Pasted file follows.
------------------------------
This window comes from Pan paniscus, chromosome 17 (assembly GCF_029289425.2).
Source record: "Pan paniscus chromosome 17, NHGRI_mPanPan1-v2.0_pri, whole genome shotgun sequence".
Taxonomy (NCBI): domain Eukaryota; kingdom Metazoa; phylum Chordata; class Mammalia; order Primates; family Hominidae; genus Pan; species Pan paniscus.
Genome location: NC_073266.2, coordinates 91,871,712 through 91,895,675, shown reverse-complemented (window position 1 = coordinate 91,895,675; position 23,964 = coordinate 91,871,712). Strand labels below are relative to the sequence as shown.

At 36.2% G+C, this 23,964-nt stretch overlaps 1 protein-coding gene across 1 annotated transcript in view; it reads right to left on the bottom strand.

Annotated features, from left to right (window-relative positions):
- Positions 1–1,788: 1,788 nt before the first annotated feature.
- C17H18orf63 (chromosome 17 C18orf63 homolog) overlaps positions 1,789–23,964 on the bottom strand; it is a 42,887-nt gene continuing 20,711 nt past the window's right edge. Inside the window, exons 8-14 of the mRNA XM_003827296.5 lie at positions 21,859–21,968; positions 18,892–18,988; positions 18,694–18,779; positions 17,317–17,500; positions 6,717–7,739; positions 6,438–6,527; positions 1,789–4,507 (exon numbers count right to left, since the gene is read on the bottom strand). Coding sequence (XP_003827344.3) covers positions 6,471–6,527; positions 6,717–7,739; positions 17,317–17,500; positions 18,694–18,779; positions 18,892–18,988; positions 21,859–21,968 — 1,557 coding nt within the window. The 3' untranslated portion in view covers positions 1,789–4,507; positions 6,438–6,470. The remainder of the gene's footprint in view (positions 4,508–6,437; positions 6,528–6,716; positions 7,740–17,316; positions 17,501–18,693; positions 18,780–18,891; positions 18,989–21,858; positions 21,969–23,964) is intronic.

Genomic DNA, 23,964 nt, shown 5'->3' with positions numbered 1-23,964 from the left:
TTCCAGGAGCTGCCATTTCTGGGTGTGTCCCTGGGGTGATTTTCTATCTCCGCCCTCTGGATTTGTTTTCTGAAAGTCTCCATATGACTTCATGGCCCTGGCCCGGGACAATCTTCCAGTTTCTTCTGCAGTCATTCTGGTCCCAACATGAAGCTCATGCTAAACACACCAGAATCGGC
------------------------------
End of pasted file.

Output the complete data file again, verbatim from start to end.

This window comes from Pan paniscus, chromosome 17 (assembly GCF_029289425.2).
Source record: "Pan paniscus chromosome 17, NHGRI_mPanPan1-v2.0_pri, whole genome shotgun sequence".
Taxonomy (NCBI): domain Eukaryota; kingdom Metazoa; phylum Chordata; class Mammalia; order Primates; family Hominidae; genus Pan; species Pan paniscus.
Genome location: NC_073266.2, coordinates 91,871,712 through 91,895,675, shown reverse-complemented (window position 1 = coordinate 91,895,675; position 23,964 = coordinate 91,871,712). Strand labels below are relative to the sequence as shown.

At 36.2% G+C, this 23,964-nt stretch overlaps 1 protein-coding gene across 1 annotated transcript in view; it reads right to left on the bottom strand.

Annotated features, from left to right (window-relative positions):
- Positions 1–1,788: 1,788 nt before the first annotated feature.
- C17H18orf63 (chromosome 17 C18orf63 homolog) overlaps positions 1,789–23,964 on the bottom strand; it is a 42,887-nt gene continuing 20,711 nt past the window's right edge. Inside the window, exons 8-14 of the mRNA XM_003827296.5 lie at positions 21,859–21,968; positions 18,892–18,988; positions 18,694–18,779; positions 17,317–17,500; positions 6,717–7,739; positions 6,438–6,527; positions 1,789–4,507 (exon numbers count right to left, since the gene is read on the bottom strand). Coding sequence (XP_003827344.3) covers positions 6,471–6,527; positions 6,717–7,739; positions 17,317–17,500; positions 18,694–18,779; positions 18,892–18,988; positions 21,859–21,968 — 1,557 coding nt within the window. The 3' untranslated portion in view covers positions 1,789–4,507; positions 6,438–6,470. The remainder of the gene's footprint in view (positions 4,508–6,437; positions 6,528–6,716; positions 7,740–17,316; positions 17,501–18,693; positions 18,780–18,891; positions 18,989–21,858; positions 21,969–23,964) is intronic.

Genomic DNA, 23,964 nt, shown 5'->3' with positions numbered 1-23,964 from the left:
TTCCAGGAGCTGCCATTTCTGGGTGTGTCCCTGGGGTGATTTTCTATCTCCGCCCTCTGGATTTGTTTTCTGAAAGTCTCCATATGACTTCATGGCCCTGGCCCGGGACAATCTTCCAGTTTCTTCTGCAGTCATTCTGGTCCCAACATGAAGCTCATGCTAAACACACCAGAATCGGC